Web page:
In February (2018), I photographed the amazing Citadel of Alessandria for Europa Nostra. During my visit, I was guided by Sergio from FAI. Sergio knows everything about the history, current situation and future of the Citadel. I was fascinated by all the interesting details he shared, and couldn’t have wished for a better guide. The Citadel is in a bad state and requires urgent attention. However, the bridge leading to the entrance (see header photo) is unstable and can’t carry trucks anymore. Therefor, it’s challenging to get the required materials on site, thus the site is falling further into disrepair.

The Citadel of Alessandria was built by Carlo Emanuele III King of Sardinia in 1732 and terminated by Napoleon in 1808. With its 74 hectares it represents one of the greatest examples of eighteenth-century fortification with bastions in Europe and one of the few that still exists today. The Citadel was the scene of several important moments for Italian and European history. It was one of the most spectacular forts of the Napoleonic empire and the richest arsenal in Europe. During the Risorgimento era (Italian Unification) it was a symbol of revolutionary movements in favour of the Constitution.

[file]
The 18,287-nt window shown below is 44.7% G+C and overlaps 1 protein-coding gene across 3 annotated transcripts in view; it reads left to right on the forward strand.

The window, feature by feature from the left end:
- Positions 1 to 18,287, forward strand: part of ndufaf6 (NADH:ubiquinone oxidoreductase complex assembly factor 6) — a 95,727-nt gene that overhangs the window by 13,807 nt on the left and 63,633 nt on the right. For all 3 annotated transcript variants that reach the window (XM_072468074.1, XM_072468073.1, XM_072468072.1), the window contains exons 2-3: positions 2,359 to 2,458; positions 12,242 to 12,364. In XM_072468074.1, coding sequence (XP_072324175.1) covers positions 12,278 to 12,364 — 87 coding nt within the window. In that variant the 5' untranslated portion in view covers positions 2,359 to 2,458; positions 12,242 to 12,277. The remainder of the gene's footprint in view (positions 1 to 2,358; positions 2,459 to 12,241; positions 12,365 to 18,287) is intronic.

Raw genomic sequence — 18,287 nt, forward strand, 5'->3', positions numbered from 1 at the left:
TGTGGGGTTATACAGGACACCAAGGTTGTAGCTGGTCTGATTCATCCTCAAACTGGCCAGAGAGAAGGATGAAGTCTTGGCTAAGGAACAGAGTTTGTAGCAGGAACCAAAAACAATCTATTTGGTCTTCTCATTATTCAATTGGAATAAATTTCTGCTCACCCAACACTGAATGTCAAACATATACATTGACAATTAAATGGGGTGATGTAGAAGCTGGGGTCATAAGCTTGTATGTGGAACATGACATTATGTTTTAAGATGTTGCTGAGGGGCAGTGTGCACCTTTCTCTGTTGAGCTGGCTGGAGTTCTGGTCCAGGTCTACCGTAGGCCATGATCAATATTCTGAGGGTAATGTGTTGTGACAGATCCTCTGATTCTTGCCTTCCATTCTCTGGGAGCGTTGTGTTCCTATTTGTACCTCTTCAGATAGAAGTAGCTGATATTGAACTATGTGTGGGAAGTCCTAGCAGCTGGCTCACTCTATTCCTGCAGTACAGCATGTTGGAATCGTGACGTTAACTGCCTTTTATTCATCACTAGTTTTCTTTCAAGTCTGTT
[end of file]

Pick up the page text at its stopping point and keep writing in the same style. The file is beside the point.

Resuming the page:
During the Second Italian War of Independence, it became the assembly centre of the French army of Napoleon III and his main centre of manoeuvre during the first phase of the campaign. During the Second World War, the Citadel was used as a prison and for the shooting of partisans during the Resistance until the liberation and the establishment of the Allied Command in 1945. It passed through several historical figures: from Emperor Joseph II of Austria to the Duke of York, from Napoleon Bonaparte, passing through Garibaldi to the kings of the of Savoy dynasty.

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